To provide a safe barrier against the heat, the coatings should be free of defects, and have uniform thickness and thermal properties.

"Defects change the thermal properties of the material and set up thermal stresses, which cause failure," said Bill Ellingson, a mechanical engineer. "When the coatings have non-uniform thermal properties in the combustor, you also have poorer combustion performance. When the coatings are non-uniform on blades and vanes, you eventually will have failure."

Ellingson and his ET colleagues are providing NDE technology to companies that are developing the next generation of low-emission, high-efficiency turbines. These companies include Caterpillar, which owns Solar Turbines, San Diego, Calif.; Siemens-Westinghouse Power Systems, Orlando, Fla.; and GE-Power Systems, Greenville, S.C.

NDE data weed out defective ceramic parts at the manufacturing plant that could fail during operation and cause expensive damage to advanced test engines. NDE information also allows turbine operators to monitor the health of ceramic parts during operational shutdowns so that damage can be assessed and worn parts can be replaced.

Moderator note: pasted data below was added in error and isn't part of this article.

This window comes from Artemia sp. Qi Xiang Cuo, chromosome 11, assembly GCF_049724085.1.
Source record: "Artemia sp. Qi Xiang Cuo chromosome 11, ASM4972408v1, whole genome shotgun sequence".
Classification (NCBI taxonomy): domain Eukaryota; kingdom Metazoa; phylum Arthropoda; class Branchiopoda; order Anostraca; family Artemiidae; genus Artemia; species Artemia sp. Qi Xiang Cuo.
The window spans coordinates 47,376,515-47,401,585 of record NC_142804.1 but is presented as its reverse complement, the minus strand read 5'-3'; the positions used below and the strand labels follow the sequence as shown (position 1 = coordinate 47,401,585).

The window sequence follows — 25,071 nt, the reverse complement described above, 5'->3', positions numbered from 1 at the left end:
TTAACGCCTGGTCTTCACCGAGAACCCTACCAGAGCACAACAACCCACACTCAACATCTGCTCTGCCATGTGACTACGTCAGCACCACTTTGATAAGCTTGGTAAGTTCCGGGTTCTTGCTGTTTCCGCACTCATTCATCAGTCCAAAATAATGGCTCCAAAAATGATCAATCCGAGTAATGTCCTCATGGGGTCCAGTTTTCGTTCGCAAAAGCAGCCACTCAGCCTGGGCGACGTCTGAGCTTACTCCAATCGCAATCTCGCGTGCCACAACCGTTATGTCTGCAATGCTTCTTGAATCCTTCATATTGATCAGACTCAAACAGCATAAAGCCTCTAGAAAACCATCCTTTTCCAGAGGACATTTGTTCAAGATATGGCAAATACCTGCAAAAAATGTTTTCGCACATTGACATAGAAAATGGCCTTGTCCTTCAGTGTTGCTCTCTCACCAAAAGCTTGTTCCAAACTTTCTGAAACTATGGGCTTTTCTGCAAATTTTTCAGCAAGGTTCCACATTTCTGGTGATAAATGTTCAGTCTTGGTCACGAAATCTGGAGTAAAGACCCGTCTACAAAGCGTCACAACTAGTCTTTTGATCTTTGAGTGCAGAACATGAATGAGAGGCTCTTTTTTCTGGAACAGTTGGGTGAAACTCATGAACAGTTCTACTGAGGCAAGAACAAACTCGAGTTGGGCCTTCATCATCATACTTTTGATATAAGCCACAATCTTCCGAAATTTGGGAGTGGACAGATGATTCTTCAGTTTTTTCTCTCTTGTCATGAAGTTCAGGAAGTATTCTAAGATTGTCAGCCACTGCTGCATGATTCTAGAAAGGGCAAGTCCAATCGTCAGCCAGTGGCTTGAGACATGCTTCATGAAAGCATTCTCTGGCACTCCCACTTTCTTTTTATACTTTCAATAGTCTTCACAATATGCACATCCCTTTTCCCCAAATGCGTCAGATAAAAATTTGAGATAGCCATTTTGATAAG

NDE technology for gas turbine engines is supported by the U.S. Department of Energy's Office of Fossil Energy and Office of Energy Efficiency and Renewable Energy. Others supporting the development of NDE technology for ceramic components include: U.S. Army, U.S. Air Force, Department of Homeland Security, Defense Advanced Research Projects Agency, National Aeronautics and Space Administration and many private companies.

Developing complementary NDE techniques

To ensure reliable defect detection in ceramics, Argonne engineers typically use two or more complementary NDE techniques. Such information reduces "false positives" – suspected flaws that do not exist. During the past 15 years, Argonne researchers have developed several NDE technologies, each with its special advantages.

For example, Argonne has several patents on a technique called laser backscattering that scans for defects very near the surface of monolithic ceramic materials. Jiangang Sun, an engineer who has advanced the technology, explained that ceramic materials are slightly translucent, so visible light can penetrate a short distance below the surface. Some of the light scatters back to a detector and provides information about any defects near the surface.

"Defects are a big issue in monolithic ceramics used as diesel engine valves," Sun said. The detection of a single flaw could cause an expensive part to be taken out of service.